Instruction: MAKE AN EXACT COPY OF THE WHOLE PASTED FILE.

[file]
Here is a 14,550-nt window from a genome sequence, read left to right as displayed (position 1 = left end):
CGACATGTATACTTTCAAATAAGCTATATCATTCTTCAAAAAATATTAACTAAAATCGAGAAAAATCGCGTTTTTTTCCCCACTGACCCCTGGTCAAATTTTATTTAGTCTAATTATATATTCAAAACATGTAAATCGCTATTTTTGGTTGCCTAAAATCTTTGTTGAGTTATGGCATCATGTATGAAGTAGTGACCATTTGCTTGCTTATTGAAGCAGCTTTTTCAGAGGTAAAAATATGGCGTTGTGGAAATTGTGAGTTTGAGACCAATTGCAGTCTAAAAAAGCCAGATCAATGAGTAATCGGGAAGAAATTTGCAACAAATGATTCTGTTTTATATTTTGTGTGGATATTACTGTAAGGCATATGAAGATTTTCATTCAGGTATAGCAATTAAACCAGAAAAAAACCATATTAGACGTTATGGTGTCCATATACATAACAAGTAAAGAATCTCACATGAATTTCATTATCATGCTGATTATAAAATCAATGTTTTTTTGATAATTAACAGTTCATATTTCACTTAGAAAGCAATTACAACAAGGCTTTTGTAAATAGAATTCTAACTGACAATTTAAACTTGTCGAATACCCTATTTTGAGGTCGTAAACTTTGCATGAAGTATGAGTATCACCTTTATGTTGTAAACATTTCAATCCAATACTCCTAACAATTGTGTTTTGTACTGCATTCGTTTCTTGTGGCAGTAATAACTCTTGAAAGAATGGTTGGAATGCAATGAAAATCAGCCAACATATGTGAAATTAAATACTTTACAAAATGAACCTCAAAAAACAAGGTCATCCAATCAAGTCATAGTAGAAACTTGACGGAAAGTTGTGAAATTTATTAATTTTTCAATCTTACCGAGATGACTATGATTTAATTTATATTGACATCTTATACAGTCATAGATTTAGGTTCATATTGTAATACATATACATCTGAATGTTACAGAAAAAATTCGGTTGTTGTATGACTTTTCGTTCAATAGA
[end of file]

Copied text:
Here is a 14,550-nt window from a genome sequence, read left to right as displayed (position 1 = left end):
CGACATGTATACTTTCAAATAAGCTATATCATTCTTCAAAAAATATTAACTAAAATCGAGAAAAATCGCGTTTTTTTCCCCACTGACCCCTGGTCAAATTTTATTTAGTCTAATTATATATTCAAAACATGTAAATCGCTATTTTTGGTTGCCTAAAATCTTTGTTGAGTTATGGCATCATGTATGAAGTAGTGACCATTTGCTTGCTTATTGAAGCAGCTTTTTCAGAGGTAAAAATATGGCGTTGTGGAAATTGTGAGTTTGAGACCAATTGCAGTCTAAAAAAGCCAGATCAATGAGTAATCGGGAAGAAATTTGCAACAAATGATTCTGTTTTATATTTTGTGTGGATATTACTGTAAGGCATATGAAGATTTTCATTCAGGTATAGCAATTAAACCAGAAAAAAACCATATTAGACGTTATGGTGTCCATATACATAACAAGTAAAGAATCTCACATGAATTTCATTATCATGCTGATTATAAAATCAATGTTTTTTTGATAATTAACAGTTCATATTTCACTTAGAAAGCAATTACAACAAGGCTTTTGTAAATAGAATTCTAACTGACAATTTAAACTTGTCGAATACCCTATTTTGAGGTCGTAAACTTTGCATGAAGTATGAGTATCACCTTTATGTTGTAAACATTTCAATCCAATACTCCTAACAATTGTGTTTTGTACTGCATTCGTTTCTTGTGGCAGTAATAACTCTTGAAAGAATGGTTGGAATGCAATGAAAATCAGCCAACATATGTGAAATTAAATACTTTACAAAATGAACCTCAAAAAACAAGGTCATCCAATCAAGTCATAGTAGAAACTTGACGGAAAGTTGTGAAATTTATTAATTTTTCAATCTTACCGAGATGACTATGATTTAATTTATATTGACATCTTATACAGTCATAGATTTAGGTTCATATTGTAATACATATACATCTGAATGTTACAGAAAAAATTCGGTTGTTGTATGACTTTTCGTTCAATAGA